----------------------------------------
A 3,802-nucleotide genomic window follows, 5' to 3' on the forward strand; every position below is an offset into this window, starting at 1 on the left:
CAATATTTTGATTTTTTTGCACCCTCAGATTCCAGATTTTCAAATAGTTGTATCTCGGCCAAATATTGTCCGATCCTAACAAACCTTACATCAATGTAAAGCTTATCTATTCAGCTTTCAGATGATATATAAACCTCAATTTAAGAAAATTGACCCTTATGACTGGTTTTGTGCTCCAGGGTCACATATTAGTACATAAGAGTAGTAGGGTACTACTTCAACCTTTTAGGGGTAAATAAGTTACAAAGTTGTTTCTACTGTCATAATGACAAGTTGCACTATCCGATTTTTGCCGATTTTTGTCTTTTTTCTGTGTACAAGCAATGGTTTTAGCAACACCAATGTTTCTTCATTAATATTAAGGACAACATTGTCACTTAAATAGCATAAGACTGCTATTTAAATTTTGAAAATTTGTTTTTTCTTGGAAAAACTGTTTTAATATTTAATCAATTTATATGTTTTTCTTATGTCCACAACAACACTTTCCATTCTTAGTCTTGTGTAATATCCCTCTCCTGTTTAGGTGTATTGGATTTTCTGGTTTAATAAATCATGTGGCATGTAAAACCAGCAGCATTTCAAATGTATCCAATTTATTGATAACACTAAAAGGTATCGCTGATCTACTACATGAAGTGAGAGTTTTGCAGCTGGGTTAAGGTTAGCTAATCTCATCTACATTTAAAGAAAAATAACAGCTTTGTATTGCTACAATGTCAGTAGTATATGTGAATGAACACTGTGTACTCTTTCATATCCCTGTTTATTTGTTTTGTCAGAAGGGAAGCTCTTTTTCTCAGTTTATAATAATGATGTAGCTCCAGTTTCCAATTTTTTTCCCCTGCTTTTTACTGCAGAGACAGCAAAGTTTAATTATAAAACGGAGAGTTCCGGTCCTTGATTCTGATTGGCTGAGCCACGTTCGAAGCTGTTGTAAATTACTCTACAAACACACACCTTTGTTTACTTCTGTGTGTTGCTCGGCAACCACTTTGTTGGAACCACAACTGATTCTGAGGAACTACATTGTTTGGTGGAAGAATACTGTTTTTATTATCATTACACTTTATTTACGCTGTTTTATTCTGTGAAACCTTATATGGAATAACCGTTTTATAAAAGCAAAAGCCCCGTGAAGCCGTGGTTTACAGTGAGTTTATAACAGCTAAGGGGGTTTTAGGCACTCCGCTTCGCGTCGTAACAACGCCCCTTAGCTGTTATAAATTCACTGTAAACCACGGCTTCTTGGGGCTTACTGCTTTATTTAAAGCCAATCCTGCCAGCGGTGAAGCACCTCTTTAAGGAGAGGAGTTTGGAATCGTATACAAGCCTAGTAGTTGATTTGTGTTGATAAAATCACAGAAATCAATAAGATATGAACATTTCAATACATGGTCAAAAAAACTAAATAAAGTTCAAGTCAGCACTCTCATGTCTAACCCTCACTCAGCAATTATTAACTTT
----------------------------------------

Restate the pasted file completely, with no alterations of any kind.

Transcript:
A 3,802-nucleotide genomic window follows, 5' to 3' on the forward strand; every position below is an offset into this window, starting at 1 on the left:
CAATATTTTGATTTTTTTGCACCCTCAGATTCCAGATTTTCAAATAGTTGTATCTCGGCCAAATATTGTCCGATCCTAACAAACCTTACATCAATGTAAAGCTTATCTATTCAGCTTTCAGATGATATATAAACCTCAATTTAAGAAAATTGACCCTTATGACTGGTTTTGTGCTCCAGGGTCACATATTAGTACATAAGAGTAGTAGGGTACTACTTCAACCTTTTAGGGGTAAATAAGTTACAAAGTTGTTTCTACTGTCATAATGACAAGTTGCACTATCCGATTTTTGCCGATTTTTGTCTTTTTTCTGTGTACAAGCAATGGTTTTAGCAACACCAATGTTTCTTCATTAATATTAAGGACAACATTGTCACTTAAATAGCATAAGACTGCTATTTAAATTTTGAAAATTTGTTTTTTCTTGGAAAAACTGTTTTAATATTTAATCAATTTATATGTTTTTCTTATGTCCACAACAACACTTTCCATTCTTAGTCTTGTGTAATATCCCTCTCCTGTTTAGGTGTATTGGATTTTCTGGTTTAATAAATCATGTGGCATGTAAAACCAGCAGCATTTCAAATGTATCCAATTTATTGATAACACTAAAAGGTATCGCTGATCTACTACATGAAGTGAGAGTTTTGCAGCTGGGTTAAGGTTAGCTAATCTCATCTACATTTAAAGAAAAATAACAGCTTTGTATTGCTACAATGTCAGTAGTATATGTGAATGAACACTGTGTACTCTTTCATATCCCTGTTTATTTGTTTTGTCAGAAGGGAAGCTCTTTTTCTCAGTTTATAATAATGATGTAGCTCCAGTTTCCAATTTTTTTCCCCTGCTTTTTACTGCAGAGACAGCAAAGTTTAATTATAAAACGGAGAGTTCCGGTCCTTGATTCTGATTGGCTGAGCCACGTTCGAAGCTGTTGTAAATTACTCTACAAACACACACCTTTGTTTACTTCTGTGTGTTGCTCGGCAACCACTTTGTTGGAACCACAACTGATTCTGAGGAACTACATTGTTTGGTGGAAGAATACTGTTTTTATTATCATTACACTTTATTTACGCTGTTTTATTCTGTGAAACCTTATATGGAATAACCGTTTTATAAAAGCAAAAGCCCCGTGAAGCCGTGGTTTACAGTGAGTTTATAACAGCTAAGGGGGTTTTAGGCACTCCGCTTCGCGTCGTAACAACGCCCCTTAGCTGTTATAAATTCACTGTAAACCACGGCTTCTTGGGGCTTACTGCTTTATTTAAAGCCAATCCTGCCAGCGGTGAAGCACCTCTTTAAGGAGAGGAGTTTGGAATCGTATACAAGCCTAGTAGTTGATTTGTGTTGATAAAATCACAGAAATCAATAAGATATGAACATTTCAATACATGGTCAAAAAAACTAAATAAAGTTCAAGTCAGCACTCTCATGTCTAACCCTCACTCAGCAATTATTAACTTT